(This is the fourth in a series of columns on the Eucharistic Prayer. To understand fully this text, refer to the November and December issues of the WRC.)
In this series we have reflected on the Eucharistic Prayer. We have walked through the various aspects of the Eucharistic Prayer including the opening dialogue, the preface, the Holy, Holy, the invocation of the Holy Spirit (epiclesis), the consecration, the remembering of what Jesus has done for us (anamnesis) and the offering of the body and blood of Christ to God the Father. We then move into intercessions. We are familiar with intercessory prayer. We offer to God our petitions in the Universal Prayer or Prayer of the Faithful, after the Creed.
It is most fitting to ask God for the things we need at this point in the Eucharistic Prayer. We have recalled the saving work of God and especially the gift of his Son Jesus. We know that the Lord is truly and really present with us through the power of the Holy Spirit. We have joined ourselves to Jesus’ sacrifice to the Father. With all this we confidently ask the Father for what we need.
The number of petitions in each Eucharistic Prayer varies, but there are several common themes that are present in all of them. We pray that we may be made one, united with Christ and one another. We pray for the whole church, for the pope and church leaders, for peace in the world and for those who have died. These petitions are prayed by the priest on behalf of the people. We are confident that the God who has blessed us with the gift of salvation in his Son and who is present in our Eucharistic gathering, will hear us. He will give to us what is best. We pray with hope, trusting and believing that God will respond.
The intercessions bring the Eucharistic Prayer to its completion. There is one thing more to do. The priest leads the congregation in the great doxology. The priest tells God the Father that all glory and honor belong to God. This glory that we express is given through Jesus Christ. Jesus is the one who revealed to us the glory of his Father and invited us to honor God by sacrificing our lives with him (Jesus’) to the Father. We say, “through Jesus and with Jesus and in Jesus.” We pray in union with the Holy Spirit whom we have invoked in the Eucharistic Prayer and who is present with us. He has transformed the bread and wine into the Body and Blood of Christ, and he is transforming us in this wonderful exchange.
The response of the congregation is the Great Amen. Amen prayed with glorious music is our affirmation. We believe what the priest has prayed for us and with us. We have joined our lives to Christ, and we have offered ourselves to God the Father. We are in the presence of the Blessed Trinity. Our amen at this moment should lift the rafters. It is an acclamation of all that has gone before in this wonderful experience we call the Eucharistic Prayer.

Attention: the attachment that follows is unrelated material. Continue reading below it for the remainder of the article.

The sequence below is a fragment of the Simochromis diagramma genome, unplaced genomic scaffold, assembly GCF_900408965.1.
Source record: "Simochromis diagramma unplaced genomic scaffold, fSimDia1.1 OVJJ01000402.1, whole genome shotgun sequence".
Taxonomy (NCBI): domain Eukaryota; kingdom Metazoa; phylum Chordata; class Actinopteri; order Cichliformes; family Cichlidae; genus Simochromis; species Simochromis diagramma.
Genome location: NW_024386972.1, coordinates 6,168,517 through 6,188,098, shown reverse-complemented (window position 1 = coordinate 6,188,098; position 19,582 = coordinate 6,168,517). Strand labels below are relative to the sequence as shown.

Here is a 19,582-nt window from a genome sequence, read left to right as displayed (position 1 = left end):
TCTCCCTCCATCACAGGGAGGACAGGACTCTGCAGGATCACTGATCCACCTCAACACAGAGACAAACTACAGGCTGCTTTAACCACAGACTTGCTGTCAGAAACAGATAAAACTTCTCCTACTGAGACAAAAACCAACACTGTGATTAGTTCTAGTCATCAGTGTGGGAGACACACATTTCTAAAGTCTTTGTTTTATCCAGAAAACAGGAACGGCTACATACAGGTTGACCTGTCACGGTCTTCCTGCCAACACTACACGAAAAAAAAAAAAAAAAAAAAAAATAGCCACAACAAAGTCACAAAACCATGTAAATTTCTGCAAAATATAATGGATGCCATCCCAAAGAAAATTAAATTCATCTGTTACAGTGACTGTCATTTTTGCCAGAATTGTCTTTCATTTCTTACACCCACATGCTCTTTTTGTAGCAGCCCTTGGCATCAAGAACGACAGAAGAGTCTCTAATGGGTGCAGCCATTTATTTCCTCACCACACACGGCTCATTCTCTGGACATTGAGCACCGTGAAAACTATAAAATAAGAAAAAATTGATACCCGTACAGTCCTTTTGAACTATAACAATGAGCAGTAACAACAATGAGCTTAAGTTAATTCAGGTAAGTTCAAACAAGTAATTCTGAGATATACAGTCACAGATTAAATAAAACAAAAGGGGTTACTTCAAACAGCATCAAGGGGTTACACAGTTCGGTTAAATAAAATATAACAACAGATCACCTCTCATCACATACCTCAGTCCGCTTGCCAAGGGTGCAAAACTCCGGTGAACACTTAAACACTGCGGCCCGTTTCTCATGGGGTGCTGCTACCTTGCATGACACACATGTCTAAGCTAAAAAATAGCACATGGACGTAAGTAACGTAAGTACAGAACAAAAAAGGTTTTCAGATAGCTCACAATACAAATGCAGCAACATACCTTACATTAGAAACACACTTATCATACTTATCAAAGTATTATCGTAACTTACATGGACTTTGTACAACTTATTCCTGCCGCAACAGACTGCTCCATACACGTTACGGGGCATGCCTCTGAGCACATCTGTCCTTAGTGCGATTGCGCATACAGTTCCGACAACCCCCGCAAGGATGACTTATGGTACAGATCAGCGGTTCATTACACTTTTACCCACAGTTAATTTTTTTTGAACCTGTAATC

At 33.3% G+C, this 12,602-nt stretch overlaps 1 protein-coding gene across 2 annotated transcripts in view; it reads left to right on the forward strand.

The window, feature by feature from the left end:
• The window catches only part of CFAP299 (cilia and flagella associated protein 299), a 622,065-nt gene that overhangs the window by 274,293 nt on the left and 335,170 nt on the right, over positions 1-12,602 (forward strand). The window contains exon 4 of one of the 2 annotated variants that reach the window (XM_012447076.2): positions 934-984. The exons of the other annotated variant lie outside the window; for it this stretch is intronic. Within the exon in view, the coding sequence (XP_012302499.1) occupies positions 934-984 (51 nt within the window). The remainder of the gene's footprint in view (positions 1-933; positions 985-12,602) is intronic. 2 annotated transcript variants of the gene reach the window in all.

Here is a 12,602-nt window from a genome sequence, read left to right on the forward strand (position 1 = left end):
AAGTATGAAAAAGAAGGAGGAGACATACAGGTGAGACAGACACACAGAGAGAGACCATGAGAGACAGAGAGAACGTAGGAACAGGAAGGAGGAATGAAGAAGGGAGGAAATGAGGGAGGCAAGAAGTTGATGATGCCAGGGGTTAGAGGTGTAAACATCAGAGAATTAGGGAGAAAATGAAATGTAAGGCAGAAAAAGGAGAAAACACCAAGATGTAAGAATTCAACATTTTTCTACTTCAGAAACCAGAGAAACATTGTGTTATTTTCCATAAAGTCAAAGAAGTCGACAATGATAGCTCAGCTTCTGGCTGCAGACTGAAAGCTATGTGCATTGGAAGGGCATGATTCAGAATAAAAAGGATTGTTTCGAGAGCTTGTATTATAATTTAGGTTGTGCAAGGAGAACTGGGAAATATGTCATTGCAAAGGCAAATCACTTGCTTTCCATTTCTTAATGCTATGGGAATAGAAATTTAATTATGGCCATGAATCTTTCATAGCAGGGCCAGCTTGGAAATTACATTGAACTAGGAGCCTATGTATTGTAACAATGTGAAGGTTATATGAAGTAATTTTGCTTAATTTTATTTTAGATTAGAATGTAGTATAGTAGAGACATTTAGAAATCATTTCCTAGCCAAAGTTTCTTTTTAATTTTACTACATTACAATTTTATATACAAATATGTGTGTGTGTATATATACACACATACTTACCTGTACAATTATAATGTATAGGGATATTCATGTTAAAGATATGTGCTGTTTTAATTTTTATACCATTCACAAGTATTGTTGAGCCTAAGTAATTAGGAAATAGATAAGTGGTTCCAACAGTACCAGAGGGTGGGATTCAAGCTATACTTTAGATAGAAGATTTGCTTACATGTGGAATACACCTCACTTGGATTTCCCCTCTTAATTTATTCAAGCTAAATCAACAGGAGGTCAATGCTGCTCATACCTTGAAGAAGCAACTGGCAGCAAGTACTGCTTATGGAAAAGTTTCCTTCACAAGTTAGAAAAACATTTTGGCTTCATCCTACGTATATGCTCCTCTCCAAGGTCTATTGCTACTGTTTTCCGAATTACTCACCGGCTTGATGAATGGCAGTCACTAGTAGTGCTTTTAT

Understanding the depth and richness of the Eucharistic Prayer is vitally important to our praying it well. The call from the Vatican Council II for conscious participation in the Mass is in part, fulfilled in this understanding. A deeper appreciation can also lead us to a more active engagement in the Eucharistic Prayer. The priest vocalizes the words of the Eucharistic Prayer. We enter in by attentive listening. We respond to the dialogue at the beginning and sing the three acclamations. I also think that some unspoken prayers on our part could enhance the experience of prayer.
When the priest is engaging in the various parts of the Eucharistic Prayer, could we not be speaking in our mind and heart a phrase that joins us to the action of the prayer? For example, when the priest is speaking of the great words of God at the beginning of the Eucharistic Prayer, could we not be praying mentally, “thank you Lord.” When he invokes the Holy Spirit on our part, we could mentally pray, “come Holy Spirit.” We the priest is offering petitions during the Eucharistic Prayer, we could mentally pray, “Lord, hear our prayer.” These expressions, offered in silence, could help us continue to focus on the priest’s vocal prayer and draw us deeper into the whole prayer experience.
I hope this series has been helpful in revealing the richness of the Eucharistic Prayer. It is, as we said at the beginning, the center and high point of the entire celebration (of the Mass). GIRM 78